Blazers-Nuggets: The award for most deceiving crowd shot goes to this game, which had the largest attendance of the season in Denver – 7,732, almost none of whom were sitting within the frame of the broadcast shot from high above center court. Denver could be in trouble here, folks, as Jamal Murray’s scoring is not being replaced by Michael Porter Jr. (1-for-10 from three-point range) or Aaron Gordon (16 points). I would not be surprised to see Markus Howard, last season’s NCAA scoring leader at Marquette, get an even longer look tonight after he played 20 minutes in Game 1. It’s no surprise that Nikola Jokic had only one assist after his teammates missed 25 of 36 three-point attempts.
Mavericks-Clippers: Los Angeles led 98-95 with just over six minutes left but then had just one bucket (and two missed free throws, both by Marcus Morris) in the next nine possessions to fall behind by seven before Paul George dunked with 1:15 left. A game-closing 16-5 run has the Mavs up 1-0 against the team that tanked its way into the non-Lakers bracket, and we shall see if the karma police continue to make them pay.
Celtics-Nets: Another thing that is lost on folks not located in the New York metropolitan region: Almost nobody is talking about the Nets. It is all Knicks, all the time. And this series appears as though it is going to be a walkover, which should keep the current dynamic in place at least through Wednesday, when Game 2 of Hawks-Knicks is played at Madison Square Garden. Despite Kevin Durant going 1-for-8 on three-pointers, the Nets outscored the Celtics by 17 in the second half in what appeared to be a return to the cruise-control mode they displayed shortly after James Harden was acquired from Houston. No free throw villain in this one just yet.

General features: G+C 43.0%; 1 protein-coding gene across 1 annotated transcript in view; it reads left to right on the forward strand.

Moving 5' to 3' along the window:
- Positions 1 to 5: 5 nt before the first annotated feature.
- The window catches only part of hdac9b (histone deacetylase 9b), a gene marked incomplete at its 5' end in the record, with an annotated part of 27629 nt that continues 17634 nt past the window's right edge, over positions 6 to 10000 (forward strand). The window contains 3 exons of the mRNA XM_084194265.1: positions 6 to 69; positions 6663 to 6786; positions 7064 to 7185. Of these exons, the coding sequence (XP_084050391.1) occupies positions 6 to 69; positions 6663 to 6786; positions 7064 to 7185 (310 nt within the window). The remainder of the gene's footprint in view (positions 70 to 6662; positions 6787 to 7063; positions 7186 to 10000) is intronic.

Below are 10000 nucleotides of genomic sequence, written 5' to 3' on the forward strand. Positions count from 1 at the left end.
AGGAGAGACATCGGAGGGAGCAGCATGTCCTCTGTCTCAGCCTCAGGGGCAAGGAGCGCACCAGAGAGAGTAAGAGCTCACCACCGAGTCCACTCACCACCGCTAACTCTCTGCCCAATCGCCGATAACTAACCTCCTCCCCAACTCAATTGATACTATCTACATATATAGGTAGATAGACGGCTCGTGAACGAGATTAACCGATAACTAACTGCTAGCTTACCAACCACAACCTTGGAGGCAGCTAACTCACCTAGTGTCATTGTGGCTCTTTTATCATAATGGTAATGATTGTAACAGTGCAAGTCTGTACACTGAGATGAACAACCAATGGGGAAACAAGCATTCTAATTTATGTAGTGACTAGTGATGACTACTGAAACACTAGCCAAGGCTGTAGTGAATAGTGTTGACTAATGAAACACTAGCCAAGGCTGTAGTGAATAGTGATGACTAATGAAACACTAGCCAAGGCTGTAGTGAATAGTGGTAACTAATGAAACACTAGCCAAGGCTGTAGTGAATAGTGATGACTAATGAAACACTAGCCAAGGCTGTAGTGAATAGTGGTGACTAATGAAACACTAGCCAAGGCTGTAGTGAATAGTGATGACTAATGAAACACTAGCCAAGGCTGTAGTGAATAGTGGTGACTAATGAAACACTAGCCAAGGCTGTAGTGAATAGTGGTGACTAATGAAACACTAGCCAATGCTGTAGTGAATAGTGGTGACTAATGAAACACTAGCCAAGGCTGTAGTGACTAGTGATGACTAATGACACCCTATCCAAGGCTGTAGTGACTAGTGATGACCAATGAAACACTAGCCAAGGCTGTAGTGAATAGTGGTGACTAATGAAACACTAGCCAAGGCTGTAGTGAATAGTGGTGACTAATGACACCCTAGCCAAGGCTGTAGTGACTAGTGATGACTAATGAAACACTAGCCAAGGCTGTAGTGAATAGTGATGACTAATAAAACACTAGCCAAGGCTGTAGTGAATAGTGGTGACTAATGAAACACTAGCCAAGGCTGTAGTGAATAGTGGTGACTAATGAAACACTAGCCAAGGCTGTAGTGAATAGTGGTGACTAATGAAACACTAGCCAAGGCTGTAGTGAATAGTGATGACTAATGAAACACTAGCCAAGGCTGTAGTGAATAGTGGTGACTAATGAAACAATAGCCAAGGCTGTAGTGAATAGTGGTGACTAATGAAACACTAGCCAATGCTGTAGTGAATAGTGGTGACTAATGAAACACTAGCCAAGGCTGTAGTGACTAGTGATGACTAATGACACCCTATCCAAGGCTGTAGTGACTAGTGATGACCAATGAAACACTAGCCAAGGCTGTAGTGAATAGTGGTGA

Wizards-Sixers: Russell Westbrook stepping out of bounds off two missed free throws by Ben Simmons with 38 seconds left (Simmons was 0-for-6 from the line) was a huge mistake, and another empty Sixers possession followed by a missed three by Westbrook with 17.8 seconds left ended Washington’s final chance. Tobias Harris (37 points) showed once again that he does not get enough credit for Philadelphia’s success. Washington had 38 points of bench scoring, something they will continue to need if they are going to be competitive in this series.